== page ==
Today we’re going to talk about the terrific TOMATO.
♣ Believed to benefit the heart along with other organs, they contain one of the most powerful, natural antioxidants, carotene lycopene, and has been found to help prevent prostate cancer, especially cooked tomatoes. They are also good sources of vitamins A, C and E along with potassium.
♣ Botanically, the tomato is a fruit, but is considered a vegetable for most culinary uses.
♣ There are many varieties of tomato:
Standard ~ the ‘normal’ tomato, spherical in shape and around an inch to an inch and a half in diameter.
Beefsteak ~ a large version of the normal tomato. Because of their large size, these tomato varieties take longer to mature and ripen so really do not do well except in a greenhouse.
Cherry ~ just a small version of the normal tomato, often marble sized. Often from dwarf bush types.
Plum ~ the firm fleshed oval shaped fruit you find in Italian canned tomatoes. Tend to have been bred to store well as bottled or canned and they freeze well.
Baby Plum ~ another small version, but of the plum tomato.
♣ Tomatoes also come in a range of colors, varying from green to yellow to orange to deep red.
♣ As tomatoes are a sub-tropical fruit and dislike the cold, they should be stored at room temperature. Remove any packaging and place in your fruit bowl. Storing them in the fridge impairs natural ripening and flavor. Over-ripe tomatoes will go soft even more quickly in the refrigerator.
♣ A BEAUTY HINT: Tomato pulp is very good for the skin. It refreshes, tones and aids circulation and will restore acidity to the face after cleansing. To make a tomato face pack, make a paste by mixing tomato pulp with yoghurt. Apply to the face and leave for 10-15 minutes, then wash off.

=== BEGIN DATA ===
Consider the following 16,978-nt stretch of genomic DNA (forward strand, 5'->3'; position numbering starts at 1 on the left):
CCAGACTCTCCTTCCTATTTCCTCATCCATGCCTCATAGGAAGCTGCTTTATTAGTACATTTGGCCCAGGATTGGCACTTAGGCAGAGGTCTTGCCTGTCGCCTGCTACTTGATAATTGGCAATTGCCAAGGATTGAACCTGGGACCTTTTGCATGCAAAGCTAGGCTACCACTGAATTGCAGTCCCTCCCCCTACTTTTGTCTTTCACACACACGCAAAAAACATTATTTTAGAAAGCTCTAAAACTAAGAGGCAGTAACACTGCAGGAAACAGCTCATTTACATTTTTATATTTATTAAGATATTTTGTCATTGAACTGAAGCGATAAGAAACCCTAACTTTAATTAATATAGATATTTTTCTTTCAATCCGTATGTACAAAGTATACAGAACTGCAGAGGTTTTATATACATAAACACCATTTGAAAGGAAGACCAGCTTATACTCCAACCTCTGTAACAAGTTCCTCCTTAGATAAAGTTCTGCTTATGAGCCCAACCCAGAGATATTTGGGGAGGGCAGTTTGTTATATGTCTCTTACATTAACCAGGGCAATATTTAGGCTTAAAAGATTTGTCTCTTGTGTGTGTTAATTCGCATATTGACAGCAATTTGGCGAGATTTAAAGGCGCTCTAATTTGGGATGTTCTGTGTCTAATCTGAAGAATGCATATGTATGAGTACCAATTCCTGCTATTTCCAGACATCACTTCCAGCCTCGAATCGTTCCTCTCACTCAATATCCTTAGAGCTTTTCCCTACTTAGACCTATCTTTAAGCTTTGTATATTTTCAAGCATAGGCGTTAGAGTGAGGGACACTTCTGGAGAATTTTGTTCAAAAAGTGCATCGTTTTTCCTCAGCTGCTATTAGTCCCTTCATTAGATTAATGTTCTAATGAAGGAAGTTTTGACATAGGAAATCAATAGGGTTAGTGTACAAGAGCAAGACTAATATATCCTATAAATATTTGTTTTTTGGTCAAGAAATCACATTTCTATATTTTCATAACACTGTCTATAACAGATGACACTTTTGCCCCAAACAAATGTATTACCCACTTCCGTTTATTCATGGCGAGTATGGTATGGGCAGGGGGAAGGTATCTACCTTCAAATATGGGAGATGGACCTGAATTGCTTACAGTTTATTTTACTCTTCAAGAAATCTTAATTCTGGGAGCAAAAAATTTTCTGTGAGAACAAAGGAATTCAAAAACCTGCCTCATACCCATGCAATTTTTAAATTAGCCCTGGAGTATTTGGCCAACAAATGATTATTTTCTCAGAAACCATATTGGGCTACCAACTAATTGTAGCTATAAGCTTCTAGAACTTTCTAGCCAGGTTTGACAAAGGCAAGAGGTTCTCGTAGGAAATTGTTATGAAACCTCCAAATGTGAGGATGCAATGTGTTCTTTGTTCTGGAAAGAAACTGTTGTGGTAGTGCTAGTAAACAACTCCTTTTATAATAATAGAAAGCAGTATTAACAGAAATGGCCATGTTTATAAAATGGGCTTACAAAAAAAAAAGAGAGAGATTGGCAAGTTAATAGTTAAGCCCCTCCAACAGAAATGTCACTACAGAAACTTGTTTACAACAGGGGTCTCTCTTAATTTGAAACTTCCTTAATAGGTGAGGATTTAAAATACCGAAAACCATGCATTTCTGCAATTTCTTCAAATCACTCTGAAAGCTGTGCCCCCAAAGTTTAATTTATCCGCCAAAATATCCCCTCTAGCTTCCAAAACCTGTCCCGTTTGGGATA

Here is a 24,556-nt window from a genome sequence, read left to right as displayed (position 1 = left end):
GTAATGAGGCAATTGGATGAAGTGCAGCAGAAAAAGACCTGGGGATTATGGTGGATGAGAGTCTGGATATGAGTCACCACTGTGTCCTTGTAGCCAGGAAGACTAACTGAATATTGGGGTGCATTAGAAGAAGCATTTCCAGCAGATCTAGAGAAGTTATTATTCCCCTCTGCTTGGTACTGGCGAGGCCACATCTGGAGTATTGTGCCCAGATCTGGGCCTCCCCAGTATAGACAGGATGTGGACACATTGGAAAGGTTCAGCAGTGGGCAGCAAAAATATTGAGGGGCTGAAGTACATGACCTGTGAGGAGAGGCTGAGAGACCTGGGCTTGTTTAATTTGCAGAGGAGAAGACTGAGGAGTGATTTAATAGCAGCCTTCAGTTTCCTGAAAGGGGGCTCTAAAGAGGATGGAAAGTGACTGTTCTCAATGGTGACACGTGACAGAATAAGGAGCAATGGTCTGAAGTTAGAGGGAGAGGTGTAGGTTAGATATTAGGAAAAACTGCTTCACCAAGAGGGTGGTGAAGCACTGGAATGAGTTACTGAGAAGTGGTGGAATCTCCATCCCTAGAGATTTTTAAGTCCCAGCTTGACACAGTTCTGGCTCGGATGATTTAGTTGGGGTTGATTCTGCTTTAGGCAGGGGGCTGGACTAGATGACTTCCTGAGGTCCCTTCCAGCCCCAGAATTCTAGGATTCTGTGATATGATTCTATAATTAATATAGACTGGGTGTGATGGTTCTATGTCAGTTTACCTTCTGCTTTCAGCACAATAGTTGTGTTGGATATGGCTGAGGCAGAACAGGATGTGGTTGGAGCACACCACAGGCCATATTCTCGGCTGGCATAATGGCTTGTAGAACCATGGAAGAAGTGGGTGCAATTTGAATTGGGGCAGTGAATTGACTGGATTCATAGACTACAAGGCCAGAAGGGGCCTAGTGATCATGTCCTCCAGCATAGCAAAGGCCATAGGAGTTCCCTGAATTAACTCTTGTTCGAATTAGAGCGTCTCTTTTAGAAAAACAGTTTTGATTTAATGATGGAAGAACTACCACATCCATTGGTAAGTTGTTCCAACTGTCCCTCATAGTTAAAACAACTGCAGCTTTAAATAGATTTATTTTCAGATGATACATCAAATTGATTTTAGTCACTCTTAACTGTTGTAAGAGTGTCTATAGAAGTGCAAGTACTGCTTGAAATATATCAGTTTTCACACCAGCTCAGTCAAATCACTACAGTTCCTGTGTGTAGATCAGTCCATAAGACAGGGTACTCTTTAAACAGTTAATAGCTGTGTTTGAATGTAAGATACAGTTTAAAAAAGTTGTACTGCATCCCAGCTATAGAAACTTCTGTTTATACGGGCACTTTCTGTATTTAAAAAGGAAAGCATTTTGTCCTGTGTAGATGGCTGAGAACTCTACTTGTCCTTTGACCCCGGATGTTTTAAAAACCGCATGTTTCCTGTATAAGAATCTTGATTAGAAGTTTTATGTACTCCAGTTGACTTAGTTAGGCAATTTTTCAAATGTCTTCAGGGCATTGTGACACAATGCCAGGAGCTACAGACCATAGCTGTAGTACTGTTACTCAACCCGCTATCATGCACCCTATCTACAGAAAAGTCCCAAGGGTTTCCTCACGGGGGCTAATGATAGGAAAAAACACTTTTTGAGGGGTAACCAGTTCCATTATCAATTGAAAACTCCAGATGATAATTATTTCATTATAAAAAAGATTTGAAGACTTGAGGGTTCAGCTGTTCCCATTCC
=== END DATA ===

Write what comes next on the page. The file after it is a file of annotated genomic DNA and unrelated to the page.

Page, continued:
♣ To ripen home-grown tomatoes, place them in a paper bag with a ripe tomato and keep at room temperature.
♣ Use under-ripe, green tomatoes for making chutney. Use up over-ripe tomatoes to make soups or sauces which can be stored in the freezer for up to six months.
♣ To skin tomatoes, score an ‘X’ on the bottom and place tomatoes into boiling water for 15-30 seconds. Remove and let cool enough to handle them. The skin should come off easily.
♣ Make your own ‘sun-dried’ tomatoes by sprinkling equal amounts of superfine/caster sugar and salt over halved tomatoes. Place them cut side up on a baking sheet and cook in the oven on a low heat for two and a half hours or until most of the liquid has dried out.
♣ A squeeze of lemon will remove the metallic taste from canned tomatoes.
Tomatoes can be eaten raw or cooked, used in stews and sauces and made into puree and ketchup, just to name a few.
I often make a quick and tasty tomato salad. Chop a tomato into small pieces and place in a bowl. Sprinkle with a little dried basil and/or oregano and salt and pepper to taste. Drizzle some extra virgin olive oil and balsamic and toss and eat. Delicious! Feel free to add some chopped cucumber also. You can even put this mixture on top of toasted sliced Italian bread for some yummy bruschetta.
Want to make your own tomato sauce? It’s easy and only takes 90 minutes of cooking time once it’s all thrown together. You can find my recipe here on Food.com, (formerly Recipezaar) a recipe site I used to be on. This sauce can be used on anything from pasta to pizza.
Canned tomatoes are an essential store cupboard staple in my book. Add to chili, make a salsa or even a quick pasta sauce. Braise chicken breasts in canned tomatoes with some onion and mushroom and seasonings. Add to stews or make tomato soup!
There is so much that can be done with tomatoes.